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All Jid objects have the same superclass, Jid, which in turn is a subclass of JLPCActor, which means that all Jid objects are actors.
So far, we have not given any examples of a Jid object initialized with a Mailbox, which means that none of the Jid objects shown are able to send or process messages. But initializing a Jid object with a Mailbox is easy to do and most of the methods in the JID API have corresponding Request classes. Also, the Jid objects in a Jid tree structure will always share the same mailbox, so an application Jid never needs to send Requests to the Jid objects in its tuple--it can just call their methods directly.
In the code below we create a RootJid with a JidString set to "Hello world!", serialize it and then deserialize it. Many of the method calls shown earlier have been replaced with request messages to illustrate their use. However, the serialization and deserialization logic still uses method calls, which means that thread safety is the responsibility of the application developer for these operations. (Thread safety can always be achieved by performing these operations within an actor which uses the same mailbox as the Jid Actor.)
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BMapJid is the base class for balanced tree maps which, like bListJid, provide for super-fast incremental deserialization and reserialization. BMapJid has 3 subclasses, IntegerBMapJid, LongBMapJid and StringBMapJid, which support Integer, Long and String keys respectively.
BMapJid<KEY_TYPE, VALUE_TYPE> is a collection of MapEntry objects, where MapEntry holds a key/value pair. BMapJid is effectively a sorted list of MapEntry objects, with fast indexing supporting the same methods as BListJid exception only the iAdd and iAddBytes methods are not supported. But access by key is also supported. These additional methods include
BMapJid objects are created using a registered factory object. As a convenience, JidFactories registers 24 such factory objects, though it is easy enough to define register additional factory objects using the IntegerBMapJidFactory, LongBMapJidFactory and StringBMapJidFactory classes.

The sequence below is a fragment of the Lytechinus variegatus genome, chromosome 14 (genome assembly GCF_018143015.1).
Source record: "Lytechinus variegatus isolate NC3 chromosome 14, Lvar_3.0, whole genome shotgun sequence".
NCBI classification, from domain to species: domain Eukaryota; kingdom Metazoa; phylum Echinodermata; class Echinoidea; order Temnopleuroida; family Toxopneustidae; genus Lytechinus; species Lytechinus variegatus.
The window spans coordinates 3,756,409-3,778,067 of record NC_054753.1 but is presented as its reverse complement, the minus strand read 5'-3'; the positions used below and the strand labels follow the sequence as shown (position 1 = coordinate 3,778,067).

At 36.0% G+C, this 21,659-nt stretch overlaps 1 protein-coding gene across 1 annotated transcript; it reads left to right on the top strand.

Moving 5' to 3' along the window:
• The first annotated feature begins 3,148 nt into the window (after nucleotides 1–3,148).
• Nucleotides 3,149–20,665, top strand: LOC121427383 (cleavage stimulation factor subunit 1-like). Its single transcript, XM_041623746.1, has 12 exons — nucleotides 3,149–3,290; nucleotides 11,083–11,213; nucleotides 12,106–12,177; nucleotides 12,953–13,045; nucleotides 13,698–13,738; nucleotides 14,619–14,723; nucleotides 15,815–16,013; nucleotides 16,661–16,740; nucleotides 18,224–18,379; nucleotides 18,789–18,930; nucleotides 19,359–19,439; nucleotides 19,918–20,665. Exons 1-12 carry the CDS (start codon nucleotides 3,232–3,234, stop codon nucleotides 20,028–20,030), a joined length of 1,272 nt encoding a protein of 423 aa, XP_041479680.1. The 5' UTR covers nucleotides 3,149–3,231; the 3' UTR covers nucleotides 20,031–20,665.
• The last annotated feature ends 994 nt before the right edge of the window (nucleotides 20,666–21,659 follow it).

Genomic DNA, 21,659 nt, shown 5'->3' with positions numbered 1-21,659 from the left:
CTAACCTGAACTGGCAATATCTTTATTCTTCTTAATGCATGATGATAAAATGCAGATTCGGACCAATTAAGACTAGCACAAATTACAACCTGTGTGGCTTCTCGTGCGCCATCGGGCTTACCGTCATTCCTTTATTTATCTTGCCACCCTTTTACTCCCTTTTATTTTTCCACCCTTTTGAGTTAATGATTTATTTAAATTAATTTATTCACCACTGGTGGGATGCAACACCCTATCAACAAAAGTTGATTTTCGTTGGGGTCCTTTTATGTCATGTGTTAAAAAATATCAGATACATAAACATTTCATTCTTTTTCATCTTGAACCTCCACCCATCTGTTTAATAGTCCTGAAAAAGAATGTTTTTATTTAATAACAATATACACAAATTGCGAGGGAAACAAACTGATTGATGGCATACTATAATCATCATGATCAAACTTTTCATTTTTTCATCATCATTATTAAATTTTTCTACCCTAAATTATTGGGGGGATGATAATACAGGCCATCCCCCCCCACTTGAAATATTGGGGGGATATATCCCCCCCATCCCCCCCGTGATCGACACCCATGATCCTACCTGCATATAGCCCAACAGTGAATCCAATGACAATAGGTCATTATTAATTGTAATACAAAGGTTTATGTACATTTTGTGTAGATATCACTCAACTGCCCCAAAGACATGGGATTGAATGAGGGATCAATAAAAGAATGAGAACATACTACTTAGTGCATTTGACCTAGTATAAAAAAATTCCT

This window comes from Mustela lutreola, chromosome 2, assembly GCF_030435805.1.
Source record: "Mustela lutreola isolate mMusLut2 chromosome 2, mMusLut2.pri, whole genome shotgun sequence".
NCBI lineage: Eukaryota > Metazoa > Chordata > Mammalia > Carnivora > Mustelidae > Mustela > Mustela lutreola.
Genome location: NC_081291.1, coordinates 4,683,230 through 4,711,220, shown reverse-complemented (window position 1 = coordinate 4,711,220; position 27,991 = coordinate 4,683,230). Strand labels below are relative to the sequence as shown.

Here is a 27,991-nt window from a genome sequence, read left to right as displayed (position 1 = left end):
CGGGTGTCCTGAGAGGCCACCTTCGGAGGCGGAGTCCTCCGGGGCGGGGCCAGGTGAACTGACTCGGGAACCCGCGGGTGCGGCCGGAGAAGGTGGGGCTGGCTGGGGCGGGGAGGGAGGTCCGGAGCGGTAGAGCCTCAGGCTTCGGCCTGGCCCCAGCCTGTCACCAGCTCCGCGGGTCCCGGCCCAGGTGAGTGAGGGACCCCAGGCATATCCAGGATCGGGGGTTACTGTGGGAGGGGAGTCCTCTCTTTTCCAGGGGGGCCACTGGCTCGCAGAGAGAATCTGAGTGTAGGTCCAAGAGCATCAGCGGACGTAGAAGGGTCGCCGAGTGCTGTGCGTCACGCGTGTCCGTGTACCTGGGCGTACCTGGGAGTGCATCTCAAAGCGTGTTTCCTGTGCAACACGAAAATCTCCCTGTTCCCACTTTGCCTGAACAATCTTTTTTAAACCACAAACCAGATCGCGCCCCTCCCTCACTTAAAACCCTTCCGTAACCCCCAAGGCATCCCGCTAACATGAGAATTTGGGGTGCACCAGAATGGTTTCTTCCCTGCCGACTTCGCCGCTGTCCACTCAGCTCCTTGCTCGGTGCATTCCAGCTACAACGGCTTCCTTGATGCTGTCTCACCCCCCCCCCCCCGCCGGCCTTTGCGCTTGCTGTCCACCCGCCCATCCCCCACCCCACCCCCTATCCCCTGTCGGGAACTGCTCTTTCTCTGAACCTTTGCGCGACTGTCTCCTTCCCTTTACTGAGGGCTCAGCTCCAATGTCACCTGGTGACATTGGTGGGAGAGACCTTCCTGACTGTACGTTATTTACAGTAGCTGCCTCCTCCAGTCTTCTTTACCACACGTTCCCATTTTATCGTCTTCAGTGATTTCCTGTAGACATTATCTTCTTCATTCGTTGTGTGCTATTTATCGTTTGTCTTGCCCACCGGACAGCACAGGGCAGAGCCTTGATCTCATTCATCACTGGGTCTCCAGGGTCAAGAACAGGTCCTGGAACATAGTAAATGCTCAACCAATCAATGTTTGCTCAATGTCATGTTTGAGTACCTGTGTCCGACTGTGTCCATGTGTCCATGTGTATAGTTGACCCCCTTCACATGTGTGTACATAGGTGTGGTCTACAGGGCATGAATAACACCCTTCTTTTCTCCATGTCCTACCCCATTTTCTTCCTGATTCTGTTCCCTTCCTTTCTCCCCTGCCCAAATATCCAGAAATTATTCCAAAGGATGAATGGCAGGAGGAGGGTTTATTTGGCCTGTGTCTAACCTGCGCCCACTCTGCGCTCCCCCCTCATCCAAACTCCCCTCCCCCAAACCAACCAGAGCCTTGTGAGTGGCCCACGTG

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Recently posted on Code Plex: Microsoft's Orleans, now available as a preview. http://lnkd.in/dh4G-zq. Orleans is a validation of the actor model used by JActor2. For example, Orleans actors, like JActor actors, lack the failure modes of traditional actors and consequently do not have monitors. And really there is no good reason for actors to fail except that the traditional actor model makes it difficult to maintain systems of actors that do not experience deadlocks. More on this later.
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When deserialization and reserialization are reasonably fast, their use to make deep copies of data structures becomes a reasonable approach. And Jid provides the CopyJid request, which is supported by all Jid actors. The GetSerializedBytes request is similar, in that it returns a byte array holding the serialized data of a Jid actor, and it too is supported by all Jid actors.
Making copies of data structures is important in a multithreaded application when it can be used to reduce the number of messages sent between threads. Conversely, being able to add a copy of a Jid actor to a collection may be even more useful. This is done by first getting the byte array of a Jid's serialized data and passing it in one of several requests which then create a copy of that Jid and add it to their collection. These requests include SetActorBytes for RootJid, ActorJid and UnionJid, IAddBytes for BListJid and KMakeBytes for BMapJid.